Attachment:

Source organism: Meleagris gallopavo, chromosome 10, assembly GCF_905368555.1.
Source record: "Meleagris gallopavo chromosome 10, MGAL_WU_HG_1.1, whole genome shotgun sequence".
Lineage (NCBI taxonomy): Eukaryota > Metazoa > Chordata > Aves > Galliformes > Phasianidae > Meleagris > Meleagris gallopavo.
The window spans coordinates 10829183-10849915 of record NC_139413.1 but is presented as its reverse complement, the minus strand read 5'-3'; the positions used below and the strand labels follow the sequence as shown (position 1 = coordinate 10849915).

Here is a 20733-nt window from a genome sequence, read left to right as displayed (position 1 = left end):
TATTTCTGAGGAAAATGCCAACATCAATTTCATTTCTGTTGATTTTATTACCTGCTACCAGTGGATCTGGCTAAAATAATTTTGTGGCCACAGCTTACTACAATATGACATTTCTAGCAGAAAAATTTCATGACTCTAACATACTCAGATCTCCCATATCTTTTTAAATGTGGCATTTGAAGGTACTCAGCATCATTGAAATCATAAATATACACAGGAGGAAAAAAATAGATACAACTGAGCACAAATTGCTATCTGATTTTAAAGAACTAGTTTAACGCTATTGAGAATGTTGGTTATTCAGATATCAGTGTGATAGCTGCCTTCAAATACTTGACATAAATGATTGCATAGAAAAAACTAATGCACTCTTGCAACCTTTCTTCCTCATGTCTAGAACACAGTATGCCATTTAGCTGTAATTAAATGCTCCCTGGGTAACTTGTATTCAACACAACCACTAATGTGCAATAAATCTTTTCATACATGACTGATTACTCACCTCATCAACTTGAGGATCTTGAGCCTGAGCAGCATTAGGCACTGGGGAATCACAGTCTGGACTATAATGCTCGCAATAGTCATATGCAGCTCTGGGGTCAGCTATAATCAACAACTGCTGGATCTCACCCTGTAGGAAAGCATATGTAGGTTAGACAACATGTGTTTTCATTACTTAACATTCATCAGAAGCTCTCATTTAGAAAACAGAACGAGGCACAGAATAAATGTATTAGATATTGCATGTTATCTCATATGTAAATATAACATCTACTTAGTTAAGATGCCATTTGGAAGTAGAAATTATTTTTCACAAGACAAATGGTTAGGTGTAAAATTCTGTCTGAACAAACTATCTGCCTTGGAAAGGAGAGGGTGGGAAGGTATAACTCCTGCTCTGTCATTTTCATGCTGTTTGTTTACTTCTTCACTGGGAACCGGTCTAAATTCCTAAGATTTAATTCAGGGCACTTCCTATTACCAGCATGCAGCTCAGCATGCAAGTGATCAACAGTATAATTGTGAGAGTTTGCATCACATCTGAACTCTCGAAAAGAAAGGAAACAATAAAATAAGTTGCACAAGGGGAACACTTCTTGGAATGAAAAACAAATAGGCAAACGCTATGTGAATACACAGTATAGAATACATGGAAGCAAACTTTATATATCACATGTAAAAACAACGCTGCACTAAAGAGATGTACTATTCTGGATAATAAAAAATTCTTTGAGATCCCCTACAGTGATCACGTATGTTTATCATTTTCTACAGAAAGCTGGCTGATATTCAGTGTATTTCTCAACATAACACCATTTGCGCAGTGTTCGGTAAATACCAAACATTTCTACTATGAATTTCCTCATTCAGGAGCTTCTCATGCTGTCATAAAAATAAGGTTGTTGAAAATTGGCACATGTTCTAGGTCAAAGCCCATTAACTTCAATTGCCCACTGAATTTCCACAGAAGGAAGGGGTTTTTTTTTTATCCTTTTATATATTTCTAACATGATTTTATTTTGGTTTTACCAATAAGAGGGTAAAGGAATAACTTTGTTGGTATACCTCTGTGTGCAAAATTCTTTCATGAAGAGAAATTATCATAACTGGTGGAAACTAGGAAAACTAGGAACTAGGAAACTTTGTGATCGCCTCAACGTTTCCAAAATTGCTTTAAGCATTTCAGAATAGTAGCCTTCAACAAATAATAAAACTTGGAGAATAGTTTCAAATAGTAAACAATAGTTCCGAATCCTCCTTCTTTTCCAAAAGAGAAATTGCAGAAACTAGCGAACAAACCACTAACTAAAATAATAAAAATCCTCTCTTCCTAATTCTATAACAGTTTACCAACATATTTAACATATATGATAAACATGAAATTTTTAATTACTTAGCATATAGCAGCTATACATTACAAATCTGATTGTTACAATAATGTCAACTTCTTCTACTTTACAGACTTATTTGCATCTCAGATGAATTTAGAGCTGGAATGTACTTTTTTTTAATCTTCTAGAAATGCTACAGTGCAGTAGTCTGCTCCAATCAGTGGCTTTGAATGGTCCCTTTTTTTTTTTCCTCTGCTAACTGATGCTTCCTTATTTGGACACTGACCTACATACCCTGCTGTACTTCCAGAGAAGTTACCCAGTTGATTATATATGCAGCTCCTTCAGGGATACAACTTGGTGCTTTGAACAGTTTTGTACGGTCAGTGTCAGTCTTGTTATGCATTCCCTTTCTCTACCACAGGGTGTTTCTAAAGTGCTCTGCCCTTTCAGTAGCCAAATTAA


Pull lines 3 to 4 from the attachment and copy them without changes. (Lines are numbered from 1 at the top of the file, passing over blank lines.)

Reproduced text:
Lineage (NCBI taxonomy): Eukaryota > Metazoa > Chordata > Aves > Galliformes > Phasianidae > Meleagris > Meleagris gallopavo.
The window spans coordinates 10829183-10849915 of record NC_139413.1 but is presented as its reverse complement, the minus strand read 5'-3'; the positions used below and the strand labels follow the sequence as shown (position 1 = coordinate 10849915).